Fitch Ratings has followed suit with S&P Global Ratings by affirming SA’s rating with a stable outlook.

In a statement on Thursday evening, the ratings agency affirmed SA's long-term foreign-currency issuer default rating (IDR) at BB+.

It warned, however, that the country’s ratings were weighed down by low growth potential, sizeable government debt and contingent liabilities, and the risk of rising social tension due to extremely high inequality.

Despite this, SA still has strong institutions, a favourable government debt structure, deep local capital markets and a healthy banking sector.

Fitch is one of two agencies that rate the country’s creditworthiness at subinvestment grade following a surprise cabinet reshuffle when then president Jacob Zuma fired finance minister Pravin Gordhan, in March 2017.

While the ratings agency acknowledged that progress had been made in terms of President Cyril Ramaphosa's stimulus package, the revised mining charter and the reprioritisation of spending, it warned that these “measures will take time to implement and are not sufficiently far-reaching to raise medium-term potential growth significantly”.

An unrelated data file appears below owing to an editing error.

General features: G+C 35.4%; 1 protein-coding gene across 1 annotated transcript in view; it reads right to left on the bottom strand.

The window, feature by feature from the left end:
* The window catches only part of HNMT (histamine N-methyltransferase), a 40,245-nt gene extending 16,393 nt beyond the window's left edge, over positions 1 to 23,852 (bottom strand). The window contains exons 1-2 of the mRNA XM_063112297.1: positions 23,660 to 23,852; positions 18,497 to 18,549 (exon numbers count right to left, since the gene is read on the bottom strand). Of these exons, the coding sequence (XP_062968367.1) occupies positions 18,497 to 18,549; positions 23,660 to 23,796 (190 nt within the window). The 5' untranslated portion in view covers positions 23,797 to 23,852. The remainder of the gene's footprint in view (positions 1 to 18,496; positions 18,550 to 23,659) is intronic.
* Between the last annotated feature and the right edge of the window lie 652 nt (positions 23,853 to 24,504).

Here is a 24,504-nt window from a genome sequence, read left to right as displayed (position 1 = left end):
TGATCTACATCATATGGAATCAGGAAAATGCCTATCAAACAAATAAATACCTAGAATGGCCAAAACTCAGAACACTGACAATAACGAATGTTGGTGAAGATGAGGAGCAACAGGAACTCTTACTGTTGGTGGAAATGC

“The general election expected for May 2019 is unlikely to lead to a significant change in the direction of economic policy making.”

It warned that potential growth was likely to remain below 2%.

Fitch also warned that the low-growth trajectory and high levels of inequality could undermine fiscal sustainability. It cited the debate around land reform, which “reflects frustration about a lack of progress on reducing inequality”, adding that the government had ensured that this would not negatively affect food security or economic growth.

It added that the weak financial conditions of state-owned enterprises (SOEs) remained a significant fiscal risk, saying although embattled state utility Eskom’s severe liquidity crisis had eased, “the long-term viability of the company remains in question and the utility may formally request direct sovereign support”.

In response, the Treasury said in a statement: “The main focus for government is to regain SA’s investment-grade status to make the country an attractive investment destination.

“This will be achieved by enhancing policy certainty and credibility, lowering the debt burden as well as restoring good governance and financial stability at public institutions and state-owned enterprises.”